The future of tape technology in oil and gas

SpectrumData CEO Guy Holmes anticipates a move to Fiber Channel and 3592 tape devices.

Over the last year, the move from IBM 3590 cartridges to the new 3592 media and tape drive technology has started in earnest in the oil and gas industry. This change has been driven mainly by the capacity of the new tapes—currently up to 300GB—compared with the 60 GB maximum capacity of the older 3590E.

10 years

The 3590 has enjoyed over ten years of acceptance within the industry. Amazingly, even at this stage, it is still relatively well thought of, despite the initial high cost of the drive technology, and its now relative low capacity when compared to other media types such as SDLT and LTO.


The 3592 tape drive has already been superseded by the TS1120. IBM announced in September 2006 that the 3592 J1A drive was a discontinued product line. The TS1120 tape drive is the future of the seismic acquisition and processing.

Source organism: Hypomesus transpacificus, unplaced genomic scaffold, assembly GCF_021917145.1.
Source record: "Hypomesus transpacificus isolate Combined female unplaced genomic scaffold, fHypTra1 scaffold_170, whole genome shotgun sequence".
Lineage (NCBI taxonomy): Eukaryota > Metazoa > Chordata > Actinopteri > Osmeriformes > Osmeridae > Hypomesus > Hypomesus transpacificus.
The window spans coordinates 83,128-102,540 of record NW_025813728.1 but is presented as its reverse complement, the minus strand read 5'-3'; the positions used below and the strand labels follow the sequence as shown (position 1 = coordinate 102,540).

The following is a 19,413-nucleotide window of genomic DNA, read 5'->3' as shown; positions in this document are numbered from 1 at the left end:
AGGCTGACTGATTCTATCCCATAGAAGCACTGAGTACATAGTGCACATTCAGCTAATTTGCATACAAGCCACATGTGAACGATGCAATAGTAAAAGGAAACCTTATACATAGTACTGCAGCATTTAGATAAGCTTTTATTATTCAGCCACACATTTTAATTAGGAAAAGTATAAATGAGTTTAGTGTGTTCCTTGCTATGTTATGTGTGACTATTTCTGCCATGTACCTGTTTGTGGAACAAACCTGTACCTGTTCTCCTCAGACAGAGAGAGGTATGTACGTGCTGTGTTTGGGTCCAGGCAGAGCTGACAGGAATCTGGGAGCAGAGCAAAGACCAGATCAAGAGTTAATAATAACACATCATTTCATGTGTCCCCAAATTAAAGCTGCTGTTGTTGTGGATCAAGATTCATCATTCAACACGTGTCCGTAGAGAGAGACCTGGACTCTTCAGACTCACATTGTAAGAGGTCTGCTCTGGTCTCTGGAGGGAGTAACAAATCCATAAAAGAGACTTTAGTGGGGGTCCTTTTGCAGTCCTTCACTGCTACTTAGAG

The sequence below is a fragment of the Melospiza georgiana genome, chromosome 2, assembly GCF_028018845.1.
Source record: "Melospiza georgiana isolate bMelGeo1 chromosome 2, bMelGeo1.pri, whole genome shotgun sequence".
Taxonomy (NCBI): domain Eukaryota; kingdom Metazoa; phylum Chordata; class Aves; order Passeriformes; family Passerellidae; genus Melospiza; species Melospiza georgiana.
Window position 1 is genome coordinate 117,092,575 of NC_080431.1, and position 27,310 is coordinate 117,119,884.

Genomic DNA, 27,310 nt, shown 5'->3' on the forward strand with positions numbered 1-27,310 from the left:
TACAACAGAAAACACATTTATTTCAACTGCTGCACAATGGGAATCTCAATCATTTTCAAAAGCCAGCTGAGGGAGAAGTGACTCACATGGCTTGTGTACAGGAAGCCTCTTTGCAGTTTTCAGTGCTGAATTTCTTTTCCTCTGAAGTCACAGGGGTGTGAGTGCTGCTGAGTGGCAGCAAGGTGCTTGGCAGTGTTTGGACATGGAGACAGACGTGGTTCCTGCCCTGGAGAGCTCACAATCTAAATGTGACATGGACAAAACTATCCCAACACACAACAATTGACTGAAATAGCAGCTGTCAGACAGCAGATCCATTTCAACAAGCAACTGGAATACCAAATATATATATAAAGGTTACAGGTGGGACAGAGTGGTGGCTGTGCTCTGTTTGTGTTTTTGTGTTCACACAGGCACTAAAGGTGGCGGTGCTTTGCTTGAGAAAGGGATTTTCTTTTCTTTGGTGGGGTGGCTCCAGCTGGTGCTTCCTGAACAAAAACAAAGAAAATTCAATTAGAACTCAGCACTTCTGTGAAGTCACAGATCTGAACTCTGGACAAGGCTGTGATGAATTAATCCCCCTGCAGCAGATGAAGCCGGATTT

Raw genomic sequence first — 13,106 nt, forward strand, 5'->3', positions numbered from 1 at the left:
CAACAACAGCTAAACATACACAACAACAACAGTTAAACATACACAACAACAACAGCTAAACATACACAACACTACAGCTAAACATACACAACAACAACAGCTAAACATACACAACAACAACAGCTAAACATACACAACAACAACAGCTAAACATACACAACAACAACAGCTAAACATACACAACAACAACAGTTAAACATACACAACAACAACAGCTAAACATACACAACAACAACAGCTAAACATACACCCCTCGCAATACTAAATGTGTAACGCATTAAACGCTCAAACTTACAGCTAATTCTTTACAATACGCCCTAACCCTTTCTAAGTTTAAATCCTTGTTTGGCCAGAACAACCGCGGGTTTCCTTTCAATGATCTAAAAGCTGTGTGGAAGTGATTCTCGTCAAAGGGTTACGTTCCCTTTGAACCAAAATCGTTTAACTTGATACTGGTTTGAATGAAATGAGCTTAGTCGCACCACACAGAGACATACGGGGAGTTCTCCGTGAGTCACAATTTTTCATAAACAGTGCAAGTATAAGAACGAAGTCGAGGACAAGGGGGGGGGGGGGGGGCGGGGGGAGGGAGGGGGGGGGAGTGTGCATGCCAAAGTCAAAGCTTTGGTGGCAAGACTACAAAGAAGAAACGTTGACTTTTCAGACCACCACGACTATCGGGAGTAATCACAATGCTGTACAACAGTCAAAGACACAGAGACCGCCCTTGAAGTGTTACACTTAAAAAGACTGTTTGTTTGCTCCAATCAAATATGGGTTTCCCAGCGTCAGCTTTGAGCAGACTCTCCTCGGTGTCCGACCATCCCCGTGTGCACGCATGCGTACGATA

Service companies

Historically, oil and gas companies have been led by the acquisition service companies when it comes to storage technology, especially in seismic acquisition technology. Seismic boats require the high availability, low maintenance and reliability that the TS1120 offers.


The potential downside for industry is that the TS1120 is a Fiber Channel (FCAL), not SCSI, device. This means that standard desktop workstations will not likely be able to communicate with the drive without significant effort or the installation of FCAL to SCSI bridges and software. Notwithstanding FCAL’s drawbacks, it offers unparalleled speed and data access which could outweigh the device’s connectivity issues.

Read Holmes’ full paper on

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